Tuesday, August 28, 2012

Pretending to be an Emperor in Ancient Rome

When you buy a ticket to the Coliseum for just €12 (remember, we spent €20 and also got to see three "secret" places), you are also buying admission to Palatine Hill and the Roman Forum.  I think that's an incredible deal to see so much history.

I know I have more of a vested interest in visiting a city founded more than 2,700 years ago than most people because I teach ancient history.  Still, you can’t say this isn’t impressive.

I was talking about the home of the Roman emperors, and not
necessarily Frank, but he's impressive too!

That’s the House of Augustus, at the beginning of Palatine Hill.  It’s where the first emperor of Rome, Augustus Caesar, lived.  He’s the adopted son of Julius Caesar, which pretty much just blows my mind.

This aqueduct also blew my mind.  Ancient Romans had running
water, which some countries still have not mastered, even today!
As the emperors succeeded one other, they added to this giant complex on Palatine Hill, one of Rome’s seven major hills.

We get our word "palace" from Palatine - aren't you glad I'm a
history teacher?

Besides the homes of former emperors, Palatine Hill also gave a glimpse of the Circus Maximus, where 150,000 people would gather in ancient Rome to watch chariot races.  This is what is supposedly looked like then:

Photo by Carptrash, available under a
Creative Commons Attribution-Share Alike 3.0 Unported license
Really hope I just attributed that correctly.
This is what is looks like now:

Huge difference.  Luckily I have an active imagination.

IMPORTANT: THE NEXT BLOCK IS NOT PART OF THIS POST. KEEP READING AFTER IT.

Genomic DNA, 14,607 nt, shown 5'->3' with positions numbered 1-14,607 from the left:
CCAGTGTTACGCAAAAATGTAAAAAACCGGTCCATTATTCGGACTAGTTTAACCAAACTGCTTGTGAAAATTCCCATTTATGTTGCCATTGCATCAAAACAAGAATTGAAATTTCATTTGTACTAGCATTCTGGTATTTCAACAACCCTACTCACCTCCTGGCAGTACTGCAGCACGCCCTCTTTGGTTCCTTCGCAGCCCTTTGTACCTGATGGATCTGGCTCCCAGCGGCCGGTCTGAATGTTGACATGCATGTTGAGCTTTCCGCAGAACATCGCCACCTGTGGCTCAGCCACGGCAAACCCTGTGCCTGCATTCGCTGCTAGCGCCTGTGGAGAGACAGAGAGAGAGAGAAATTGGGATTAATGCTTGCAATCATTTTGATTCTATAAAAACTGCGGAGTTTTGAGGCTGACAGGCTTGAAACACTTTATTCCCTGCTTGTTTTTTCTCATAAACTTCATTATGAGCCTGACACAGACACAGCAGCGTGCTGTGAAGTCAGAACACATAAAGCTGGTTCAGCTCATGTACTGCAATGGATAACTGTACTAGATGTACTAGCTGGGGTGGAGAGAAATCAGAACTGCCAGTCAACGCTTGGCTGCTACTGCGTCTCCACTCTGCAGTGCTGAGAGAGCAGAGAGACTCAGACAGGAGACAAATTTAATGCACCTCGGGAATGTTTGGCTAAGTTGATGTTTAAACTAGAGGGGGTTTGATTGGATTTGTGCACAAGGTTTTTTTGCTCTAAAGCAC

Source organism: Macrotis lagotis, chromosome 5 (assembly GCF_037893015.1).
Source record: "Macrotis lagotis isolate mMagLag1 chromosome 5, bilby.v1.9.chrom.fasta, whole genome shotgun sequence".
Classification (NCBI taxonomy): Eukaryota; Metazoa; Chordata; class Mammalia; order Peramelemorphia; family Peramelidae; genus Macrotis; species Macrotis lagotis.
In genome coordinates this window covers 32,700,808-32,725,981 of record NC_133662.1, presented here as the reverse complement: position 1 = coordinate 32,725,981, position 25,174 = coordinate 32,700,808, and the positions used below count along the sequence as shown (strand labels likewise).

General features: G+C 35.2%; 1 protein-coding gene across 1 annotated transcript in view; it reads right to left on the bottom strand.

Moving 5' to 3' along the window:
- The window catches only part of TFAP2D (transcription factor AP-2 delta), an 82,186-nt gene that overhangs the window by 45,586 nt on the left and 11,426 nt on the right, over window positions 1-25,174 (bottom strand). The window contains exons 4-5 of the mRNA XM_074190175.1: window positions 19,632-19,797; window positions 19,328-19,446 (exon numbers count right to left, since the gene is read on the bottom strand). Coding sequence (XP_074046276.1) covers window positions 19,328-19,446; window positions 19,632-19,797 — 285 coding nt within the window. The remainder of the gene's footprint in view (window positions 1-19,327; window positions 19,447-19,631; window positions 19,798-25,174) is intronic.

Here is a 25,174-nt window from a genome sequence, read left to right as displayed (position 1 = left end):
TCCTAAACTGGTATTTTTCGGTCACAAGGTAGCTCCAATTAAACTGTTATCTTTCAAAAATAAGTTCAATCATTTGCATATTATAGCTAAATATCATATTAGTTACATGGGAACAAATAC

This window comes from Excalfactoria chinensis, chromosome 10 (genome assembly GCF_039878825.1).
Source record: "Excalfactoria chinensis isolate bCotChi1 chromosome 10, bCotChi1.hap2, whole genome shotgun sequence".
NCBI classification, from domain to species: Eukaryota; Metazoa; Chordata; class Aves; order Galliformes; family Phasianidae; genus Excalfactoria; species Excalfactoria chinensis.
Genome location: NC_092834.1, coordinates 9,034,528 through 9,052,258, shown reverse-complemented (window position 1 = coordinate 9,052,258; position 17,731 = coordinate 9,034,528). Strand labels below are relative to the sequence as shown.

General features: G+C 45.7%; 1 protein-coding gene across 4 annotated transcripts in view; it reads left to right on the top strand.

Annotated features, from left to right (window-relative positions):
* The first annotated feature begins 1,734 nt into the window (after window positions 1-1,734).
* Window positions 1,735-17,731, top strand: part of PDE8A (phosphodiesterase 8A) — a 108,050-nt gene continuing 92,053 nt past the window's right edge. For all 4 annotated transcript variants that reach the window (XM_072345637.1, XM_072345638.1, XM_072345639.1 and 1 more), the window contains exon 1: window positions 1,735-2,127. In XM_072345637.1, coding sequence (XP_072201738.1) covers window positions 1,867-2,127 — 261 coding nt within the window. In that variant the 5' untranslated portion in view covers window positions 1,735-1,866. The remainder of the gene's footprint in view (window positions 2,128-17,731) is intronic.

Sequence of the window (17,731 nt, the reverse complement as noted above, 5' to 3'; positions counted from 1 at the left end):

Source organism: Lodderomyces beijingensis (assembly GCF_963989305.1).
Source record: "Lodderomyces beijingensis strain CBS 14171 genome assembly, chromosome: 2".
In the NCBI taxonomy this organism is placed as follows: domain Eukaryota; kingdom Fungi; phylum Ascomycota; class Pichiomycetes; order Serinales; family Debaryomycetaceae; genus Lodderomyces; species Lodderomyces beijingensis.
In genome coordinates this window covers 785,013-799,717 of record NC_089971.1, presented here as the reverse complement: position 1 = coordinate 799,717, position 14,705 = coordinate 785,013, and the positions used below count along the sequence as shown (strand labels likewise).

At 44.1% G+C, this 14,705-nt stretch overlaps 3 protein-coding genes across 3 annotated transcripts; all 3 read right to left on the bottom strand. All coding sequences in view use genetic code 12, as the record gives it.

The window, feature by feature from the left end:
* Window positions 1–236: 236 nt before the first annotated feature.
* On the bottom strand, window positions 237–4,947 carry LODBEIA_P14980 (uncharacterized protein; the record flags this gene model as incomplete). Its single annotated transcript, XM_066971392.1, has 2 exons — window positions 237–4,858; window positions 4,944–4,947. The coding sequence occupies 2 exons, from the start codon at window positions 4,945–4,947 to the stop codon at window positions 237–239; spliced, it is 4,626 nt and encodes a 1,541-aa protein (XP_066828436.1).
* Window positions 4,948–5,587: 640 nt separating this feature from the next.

Also on Palatine Hill… a pile of rocks! 

No, this is supposedly the huts of Romulus and Remus, the founders of Rome.

And if that wasn’t enough history for you, from Palatine Hill, you can go to the Roman Forum. 

Here I am pretending to be an emperor taking charge in the Roman Forum.

There you can see ancient landmarks like the Arch of Titus, built for the many military victories of Emperor Titus…

The remains of the House of the Vestal Virgins, who kept the eternal flame of Rome lit...

The Temple of Castor and Pollux, a tribute to the Greek twins, who came to be known as Gemini…

Ara di Cesare, the site where the corpse of Julius Caesar was burned…

And the Temple of Saturn, to the god Saturn…

I could have stayed there forever, but after awhile, Frank complained that we were just staring at a pile of bricks

Perhaps a valid point...
But to see all that history was worth it.

Total Cost: €12, includes entrance to the Coliseum as well

Best Deal: Seeing buildings dating back to the beginnings of Rome

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